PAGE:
“We’ve got a fucking disaster on our hands,” Franks exploded. “It’s got to be fixed or I’ll relieve everyone!”
A WMD attack would be what Franks termed “a strategic dislocator,” halting his drive to Baghdad. “We have to disperse this fucking formation as quickly as we can because we are presenting a target of opportunity to the enemy at exactly the wrong time.” One helicopter from Iraq’s meagre air force with a gallon of chemicals or biologicals could stop them cold. “I want every plane and helicopter destroyed on the ground immediately!” he ordered. He soon calmed down when he realized that the blue forces were not as close together as the plasma screen had seemed to indicate. (p. 404)
And how about this next one? It’s from page 331 of Woodward’s latest book, State of Denial (Simon and Schuster, 2006):
IN AUGUST 2004, the number of enemy-initiated attacks jumped by 1,000 over the previous month to 3,000 according to classified reports. Rice hated getting up in the morning and reading the newspaper. It was one bad story after another with the American presidential election just several months off.
“I feel like that little Road Runner character,” she told her staff, “hanging on to a branch and spinning my little feet with news stories coming along and chopping at the branch.”
This is a very serious misreading. The Road-Runner does not exist outside the imagination of Wil.E.Coyote. Wil.E.Coyote is in a State of Denial over this, and arranges his whole existence around catching the Road-Runner. We know that he never will, and watch as the Road-Runner destroys him, in cartoon after cartoon. We all should watch one Road-Runner cartoon a day, to remind ourselves of the inevitability of human limitation, and of the innate futility of all attempts to ameliorate our lot: to maintain a humble awareness that none of our dreams will ever come true. – but Wil.E.Coyte never learns such a lesson, and never emerges from his State of Denial. He starts every cartoon confident this time that he’ll catch the Road-Runner (what he’ll do when he does so, he hasn’t worked out: kill it? eat it? We know the question to be immaterial, but he doesn’t).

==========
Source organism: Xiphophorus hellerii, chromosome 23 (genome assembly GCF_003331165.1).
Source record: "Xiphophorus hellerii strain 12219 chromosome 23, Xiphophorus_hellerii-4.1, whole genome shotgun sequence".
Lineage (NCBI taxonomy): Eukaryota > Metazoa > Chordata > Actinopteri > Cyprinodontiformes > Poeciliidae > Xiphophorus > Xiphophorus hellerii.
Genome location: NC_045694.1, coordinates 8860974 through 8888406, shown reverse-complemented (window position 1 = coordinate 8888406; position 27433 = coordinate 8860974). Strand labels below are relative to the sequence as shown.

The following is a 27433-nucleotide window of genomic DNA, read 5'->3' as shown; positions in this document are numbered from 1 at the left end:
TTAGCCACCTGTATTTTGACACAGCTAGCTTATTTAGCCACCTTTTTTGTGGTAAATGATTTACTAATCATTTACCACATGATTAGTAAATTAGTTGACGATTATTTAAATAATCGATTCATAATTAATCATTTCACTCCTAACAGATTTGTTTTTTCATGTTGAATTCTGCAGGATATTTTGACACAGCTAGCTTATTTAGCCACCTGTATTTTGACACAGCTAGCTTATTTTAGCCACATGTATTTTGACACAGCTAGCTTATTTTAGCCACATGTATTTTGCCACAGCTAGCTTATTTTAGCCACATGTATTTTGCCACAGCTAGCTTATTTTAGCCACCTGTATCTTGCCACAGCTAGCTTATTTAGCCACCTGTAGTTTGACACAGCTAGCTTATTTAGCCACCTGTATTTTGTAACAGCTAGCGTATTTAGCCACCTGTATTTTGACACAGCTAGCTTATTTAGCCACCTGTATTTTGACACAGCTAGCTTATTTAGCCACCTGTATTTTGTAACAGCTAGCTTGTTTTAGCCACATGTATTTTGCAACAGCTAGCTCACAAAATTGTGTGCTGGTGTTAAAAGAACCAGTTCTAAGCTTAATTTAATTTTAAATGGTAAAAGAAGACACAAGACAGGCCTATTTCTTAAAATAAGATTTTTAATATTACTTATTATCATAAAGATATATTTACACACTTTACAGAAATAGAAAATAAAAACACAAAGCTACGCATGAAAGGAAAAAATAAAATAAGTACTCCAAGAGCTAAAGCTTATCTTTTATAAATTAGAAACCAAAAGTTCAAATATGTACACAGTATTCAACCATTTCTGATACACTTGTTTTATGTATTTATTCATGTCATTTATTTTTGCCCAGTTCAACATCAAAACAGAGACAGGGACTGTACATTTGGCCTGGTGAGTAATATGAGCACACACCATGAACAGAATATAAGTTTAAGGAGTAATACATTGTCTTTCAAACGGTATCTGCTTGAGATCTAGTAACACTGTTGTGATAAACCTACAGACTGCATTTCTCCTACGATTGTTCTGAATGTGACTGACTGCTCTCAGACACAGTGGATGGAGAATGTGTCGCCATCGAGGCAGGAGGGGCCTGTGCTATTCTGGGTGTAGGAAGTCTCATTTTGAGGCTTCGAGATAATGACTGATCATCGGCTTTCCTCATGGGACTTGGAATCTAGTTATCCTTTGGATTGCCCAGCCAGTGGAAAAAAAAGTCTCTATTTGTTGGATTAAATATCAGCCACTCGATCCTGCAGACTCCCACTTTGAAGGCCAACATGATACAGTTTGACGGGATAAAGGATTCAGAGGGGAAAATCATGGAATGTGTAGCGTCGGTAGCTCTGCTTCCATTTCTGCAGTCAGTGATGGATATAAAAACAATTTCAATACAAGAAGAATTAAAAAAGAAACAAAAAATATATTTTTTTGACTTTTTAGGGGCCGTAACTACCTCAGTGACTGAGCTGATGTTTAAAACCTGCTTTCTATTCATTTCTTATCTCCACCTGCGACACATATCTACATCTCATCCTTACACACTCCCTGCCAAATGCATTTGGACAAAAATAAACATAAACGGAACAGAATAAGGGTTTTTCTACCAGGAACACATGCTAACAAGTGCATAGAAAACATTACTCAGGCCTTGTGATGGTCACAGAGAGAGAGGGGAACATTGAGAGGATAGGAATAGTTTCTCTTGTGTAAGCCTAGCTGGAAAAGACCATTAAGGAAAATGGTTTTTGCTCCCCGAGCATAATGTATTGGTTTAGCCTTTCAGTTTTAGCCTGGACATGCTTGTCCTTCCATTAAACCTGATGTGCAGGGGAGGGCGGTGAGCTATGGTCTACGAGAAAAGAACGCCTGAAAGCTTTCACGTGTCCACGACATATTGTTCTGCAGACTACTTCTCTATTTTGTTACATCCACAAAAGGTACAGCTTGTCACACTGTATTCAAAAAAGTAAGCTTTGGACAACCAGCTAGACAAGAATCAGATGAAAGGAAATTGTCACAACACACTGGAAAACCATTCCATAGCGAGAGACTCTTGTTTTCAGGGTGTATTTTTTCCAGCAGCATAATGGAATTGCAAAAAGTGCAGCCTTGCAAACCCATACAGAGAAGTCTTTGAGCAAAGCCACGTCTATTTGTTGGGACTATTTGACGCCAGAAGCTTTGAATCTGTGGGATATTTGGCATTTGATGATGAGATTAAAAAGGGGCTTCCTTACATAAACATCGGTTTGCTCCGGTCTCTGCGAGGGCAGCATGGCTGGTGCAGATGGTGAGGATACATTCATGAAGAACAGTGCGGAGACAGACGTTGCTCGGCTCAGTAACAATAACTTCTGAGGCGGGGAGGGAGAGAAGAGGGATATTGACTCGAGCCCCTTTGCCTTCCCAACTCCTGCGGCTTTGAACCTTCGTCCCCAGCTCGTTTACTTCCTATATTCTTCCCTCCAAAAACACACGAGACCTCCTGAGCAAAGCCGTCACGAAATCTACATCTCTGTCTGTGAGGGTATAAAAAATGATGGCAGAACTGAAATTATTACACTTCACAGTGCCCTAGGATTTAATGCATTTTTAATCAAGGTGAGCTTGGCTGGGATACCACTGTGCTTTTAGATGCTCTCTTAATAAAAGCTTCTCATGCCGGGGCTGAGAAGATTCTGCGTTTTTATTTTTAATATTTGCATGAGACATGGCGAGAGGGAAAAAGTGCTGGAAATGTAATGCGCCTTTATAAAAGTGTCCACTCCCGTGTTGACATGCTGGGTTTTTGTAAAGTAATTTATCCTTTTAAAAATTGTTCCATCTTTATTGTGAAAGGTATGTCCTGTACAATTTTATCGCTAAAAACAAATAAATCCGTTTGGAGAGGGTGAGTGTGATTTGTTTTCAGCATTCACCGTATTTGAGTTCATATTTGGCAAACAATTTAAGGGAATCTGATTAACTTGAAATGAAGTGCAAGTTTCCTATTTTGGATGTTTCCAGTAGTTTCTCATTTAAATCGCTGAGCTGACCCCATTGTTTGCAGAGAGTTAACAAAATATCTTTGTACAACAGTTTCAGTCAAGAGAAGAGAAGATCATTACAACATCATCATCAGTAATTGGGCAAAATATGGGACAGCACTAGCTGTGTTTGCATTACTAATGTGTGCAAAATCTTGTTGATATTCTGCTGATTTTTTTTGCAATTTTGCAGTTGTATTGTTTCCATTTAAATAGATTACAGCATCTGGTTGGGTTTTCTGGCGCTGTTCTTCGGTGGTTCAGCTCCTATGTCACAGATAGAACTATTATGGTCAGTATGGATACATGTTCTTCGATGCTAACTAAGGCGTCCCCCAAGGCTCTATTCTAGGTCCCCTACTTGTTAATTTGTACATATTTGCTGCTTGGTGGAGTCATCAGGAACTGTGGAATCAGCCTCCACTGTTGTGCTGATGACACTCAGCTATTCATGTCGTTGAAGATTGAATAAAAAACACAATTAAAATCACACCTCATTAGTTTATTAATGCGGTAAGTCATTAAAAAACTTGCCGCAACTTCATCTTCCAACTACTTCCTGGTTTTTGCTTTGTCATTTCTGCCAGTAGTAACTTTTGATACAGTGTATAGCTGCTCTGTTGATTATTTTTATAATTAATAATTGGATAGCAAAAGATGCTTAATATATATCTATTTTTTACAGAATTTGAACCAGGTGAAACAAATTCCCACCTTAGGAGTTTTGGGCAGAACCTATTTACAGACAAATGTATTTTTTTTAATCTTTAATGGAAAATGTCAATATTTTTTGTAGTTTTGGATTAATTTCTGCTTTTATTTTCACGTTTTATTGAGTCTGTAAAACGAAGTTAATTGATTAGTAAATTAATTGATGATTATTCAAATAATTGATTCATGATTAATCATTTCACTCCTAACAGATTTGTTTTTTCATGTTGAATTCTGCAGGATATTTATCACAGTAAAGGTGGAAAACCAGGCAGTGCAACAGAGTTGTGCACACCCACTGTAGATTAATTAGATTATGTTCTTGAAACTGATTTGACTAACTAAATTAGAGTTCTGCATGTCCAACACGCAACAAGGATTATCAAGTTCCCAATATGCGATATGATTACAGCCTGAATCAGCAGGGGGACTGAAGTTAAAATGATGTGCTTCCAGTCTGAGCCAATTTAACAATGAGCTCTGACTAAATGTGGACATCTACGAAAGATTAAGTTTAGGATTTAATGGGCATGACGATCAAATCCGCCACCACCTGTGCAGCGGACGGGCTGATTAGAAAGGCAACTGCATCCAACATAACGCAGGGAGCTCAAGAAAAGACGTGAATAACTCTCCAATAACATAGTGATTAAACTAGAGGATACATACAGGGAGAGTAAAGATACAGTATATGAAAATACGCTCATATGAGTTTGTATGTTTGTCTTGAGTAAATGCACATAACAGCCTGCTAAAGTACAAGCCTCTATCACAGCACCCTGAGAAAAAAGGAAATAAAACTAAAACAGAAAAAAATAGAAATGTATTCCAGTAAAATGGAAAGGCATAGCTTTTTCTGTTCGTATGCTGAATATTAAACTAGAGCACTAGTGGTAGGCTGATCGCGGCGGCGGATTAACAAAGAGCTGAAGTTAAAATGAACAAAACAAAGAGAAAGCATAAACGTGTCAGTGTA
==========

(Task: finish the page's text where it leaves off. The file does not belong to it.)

But it’s obvious from the passage here that Condoleeza Rice has never watched a single Road Runner cartoon. She’s got the Road-Runner (which means for her, “Democracy in Iraq”), mixed up with Wil.E.Coyote; the nemesis with the protagonist, the dream with the dreamer.
Her cinematic education has never even got started.
The same applies to them all. If they’d really watched Apocalypse Now, for example, they’d know that if America tries to invade a country, that country will turn on itself and mutilate its own children, rather than allow the Americans in.
We all think moviethoughts and express them in movietalk. It’s just that some like the movies which give them confidence in their own poor judgement, others try and modify their own poor judgement by the better judgements displayed by people in the movies – and some, like Condoleeza Rice, never watch movies at all. This website is for people in the second category.